Cobalt: (n) the chemical element of atomic number 27, a hard silvery-white magnetic metal.
My dad decided to die when I was sixteen years old.
He had planned it for nearly thirty years.
As a cigarette smoker who actually bought tobacco in the can and “rolled his own,” he had pretty well determined the end of his story long before he’d lived out all the plot lines.
I was one of the plot lines.
Before I found out that he had terminal lung cancer which had spread to his brain, there was a brief, three-month period when he became warmer, more tender–wanting some closeness with me.
Unfortunately, by that time I had created so much distance there was no way for me to transport myself to his side–even when I discovered he was dying.
They sat down and explained it to me, pointing out that he would be going through radiation treatments, which involved cobalt. He did.
Yet he barely survived the only cure they had available. When he returned home, he could barely walk and had trouble breathing. His skin was red like he had a deep sunburn, and he smelled like the trash we burned in the back yard.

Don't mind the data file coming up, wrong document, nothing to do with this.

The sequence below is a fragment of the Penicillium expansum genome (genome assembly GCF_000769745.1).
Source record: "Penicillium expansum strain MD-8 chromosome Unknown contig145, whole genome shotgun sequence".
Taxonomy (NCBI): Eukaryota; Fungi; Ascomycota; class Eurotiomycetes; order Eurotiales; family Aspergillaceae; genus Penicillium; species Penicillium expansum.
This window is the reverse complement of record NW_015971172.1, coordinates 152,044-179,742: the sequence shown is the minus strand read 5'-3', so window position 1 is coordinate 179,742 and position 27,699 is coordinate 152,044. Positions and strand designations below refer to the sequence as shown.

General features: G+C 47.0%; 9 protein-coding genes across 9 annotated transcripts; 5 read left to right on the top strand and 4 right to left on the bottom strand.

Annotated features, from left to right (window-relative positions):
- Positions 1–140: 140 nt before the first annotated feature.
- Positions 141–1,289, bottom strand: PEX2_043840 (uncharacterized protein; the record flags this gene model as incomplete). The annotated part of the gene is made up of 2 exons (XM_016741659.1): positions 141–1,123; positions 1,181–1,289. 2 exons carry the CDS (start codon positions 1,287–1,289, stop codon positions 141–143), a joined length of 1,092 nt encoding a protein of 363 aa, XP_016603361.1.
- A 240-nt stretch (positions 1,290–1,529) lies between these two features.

Being around him just scared the hell out of me.
Everyone wanted me to turn into the devoted son who held the hand of his ailing father up to death’s door.
I just couldn’t do it.
Even when his breathing became so heavy that I could hear it through the walls while sitting on our porch stoop, I couldn’t bring myself to tell him that I loved him or even be present when the last gasp escaped his being.
This is my memory of cobalt.
It was used in the early years of radiation treatment, and left the patient nearly vacant of the resources to think and move.
As I sit here today, I can wish that I had been a better son and he a better father.
But that is because I have an older mind, and sometimes find it difficult to regain the fury involved in being sixteen.